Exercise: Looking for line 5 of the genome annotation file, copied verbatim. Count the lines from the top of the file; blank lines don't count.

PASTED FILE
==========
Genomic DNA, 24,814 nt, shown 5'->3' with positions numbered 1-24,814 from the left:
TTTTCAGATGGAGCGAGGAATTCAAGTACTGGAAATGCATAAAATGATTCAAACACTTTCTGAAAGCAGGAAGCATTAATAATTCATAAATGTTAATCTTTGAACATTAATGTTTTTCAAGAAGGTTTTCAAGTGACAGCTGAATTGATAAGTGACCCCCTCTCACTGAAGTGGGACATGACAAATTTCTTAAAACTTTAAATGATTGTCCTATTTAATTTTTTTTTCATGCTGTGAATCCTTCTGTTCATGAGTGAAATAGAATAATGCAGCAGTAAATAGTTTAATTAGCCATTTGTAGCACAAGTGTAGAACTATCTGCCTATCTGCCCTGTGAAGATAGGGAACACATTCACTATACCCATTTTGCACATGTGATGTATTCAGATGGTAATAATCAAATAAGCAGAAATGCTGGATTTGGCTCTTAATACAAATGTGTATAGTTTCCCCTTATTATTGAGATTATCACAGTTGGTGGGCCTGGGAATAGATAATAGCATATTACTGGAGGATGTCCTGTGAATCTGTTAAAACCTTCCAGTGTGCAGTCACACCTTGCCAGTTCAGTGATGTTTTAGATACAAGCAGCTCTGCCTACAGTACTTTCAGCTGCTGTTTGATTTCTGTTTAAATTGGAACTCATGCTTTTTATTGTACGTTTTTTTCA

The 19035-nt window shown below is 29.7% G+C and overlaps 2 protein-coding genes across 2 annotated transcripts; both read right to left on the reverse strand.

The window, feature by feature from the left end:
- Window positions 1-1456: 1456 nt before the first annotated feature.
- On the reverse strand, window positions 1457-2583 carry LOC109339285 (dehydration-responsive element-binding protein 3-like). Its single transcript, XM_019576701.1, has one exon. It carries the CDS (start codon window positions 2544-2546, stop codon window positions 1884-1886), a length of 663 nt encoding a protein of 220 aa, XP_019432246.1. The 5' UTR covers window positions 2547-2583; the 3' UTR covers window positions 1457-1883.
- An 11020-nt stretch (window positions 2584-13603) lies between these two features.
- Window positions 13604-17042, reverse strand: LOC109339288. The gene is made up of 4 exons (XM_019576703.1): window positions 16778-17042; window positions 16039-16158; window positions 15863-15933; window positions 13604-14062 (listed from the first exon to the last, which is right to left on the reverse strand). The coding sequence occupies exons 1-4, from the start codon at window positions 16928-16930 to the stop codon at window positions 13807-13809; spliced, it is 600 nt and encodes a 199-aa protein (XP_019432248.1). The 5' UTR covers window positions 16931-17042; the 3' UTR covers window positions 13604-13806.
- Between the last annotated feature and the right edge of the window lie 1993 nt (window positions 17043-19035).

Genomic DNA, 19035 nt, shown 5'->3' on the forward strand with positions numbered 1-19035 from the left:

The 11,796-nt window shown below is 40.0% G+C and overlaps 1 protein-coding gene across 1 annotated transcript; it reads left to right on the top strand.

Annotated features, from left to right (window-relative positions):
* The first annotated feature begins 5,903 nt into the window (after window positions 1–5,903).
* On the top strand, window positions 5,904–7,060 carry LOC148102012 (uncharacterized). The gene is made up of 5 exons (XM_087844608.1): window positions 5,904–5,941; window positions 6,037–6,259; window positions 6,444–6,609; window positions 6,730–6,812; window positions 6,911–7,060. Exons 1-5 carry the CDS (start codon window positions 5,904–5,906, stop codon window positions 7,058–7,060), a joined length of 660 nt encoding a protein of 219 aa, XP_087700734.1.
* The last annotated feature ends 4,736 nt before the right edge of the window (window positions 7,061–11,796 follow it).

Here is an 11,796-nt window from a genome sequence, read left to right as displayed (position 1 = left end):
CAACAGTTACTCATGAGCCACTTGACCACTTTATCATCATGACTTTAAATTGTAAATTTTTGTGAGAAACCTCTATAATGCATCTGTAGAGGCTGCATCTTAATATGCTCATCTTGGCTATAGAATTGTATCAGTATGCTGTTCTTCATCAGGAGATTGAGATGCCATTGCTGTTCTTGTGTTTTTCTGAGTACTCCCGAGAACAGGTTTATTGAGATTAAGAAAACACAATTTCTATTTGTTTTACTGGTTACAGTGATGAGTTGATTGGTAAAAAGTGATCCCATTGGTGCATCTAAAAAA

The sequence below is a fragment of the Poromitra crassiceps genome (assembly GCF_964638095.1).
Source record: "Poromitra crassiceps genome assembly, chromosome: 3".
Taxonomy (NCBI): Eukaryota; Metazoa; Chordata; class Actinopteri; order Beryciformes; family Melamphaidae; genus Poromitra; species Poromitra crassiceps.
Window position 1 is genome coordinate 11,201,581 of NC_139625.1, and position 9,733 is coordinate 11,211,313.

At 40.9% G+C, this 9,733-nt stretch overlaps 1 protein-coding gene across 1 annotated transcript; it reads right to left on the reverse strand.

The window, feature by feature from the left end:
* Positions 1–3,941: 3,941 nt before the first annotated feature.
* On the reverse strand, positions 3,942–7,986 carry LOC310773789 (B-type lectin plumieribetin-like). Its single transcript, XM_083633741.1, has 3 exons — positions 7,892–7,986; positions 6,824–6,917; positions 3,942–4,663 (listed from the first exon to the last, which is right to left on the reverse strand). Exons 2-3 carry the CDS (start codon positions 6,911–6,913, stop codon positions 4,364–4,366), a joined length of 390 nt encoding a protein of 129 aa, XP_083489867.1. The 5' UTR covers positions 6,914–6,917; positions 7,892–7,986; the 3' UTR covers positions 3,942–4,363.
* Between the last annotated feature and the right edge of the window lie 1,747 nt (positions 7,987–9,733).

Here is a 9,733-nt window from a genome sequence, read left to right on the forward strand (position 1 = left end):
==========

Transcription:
- Window positions 1-1456: 1456 nt before the first annotated feature.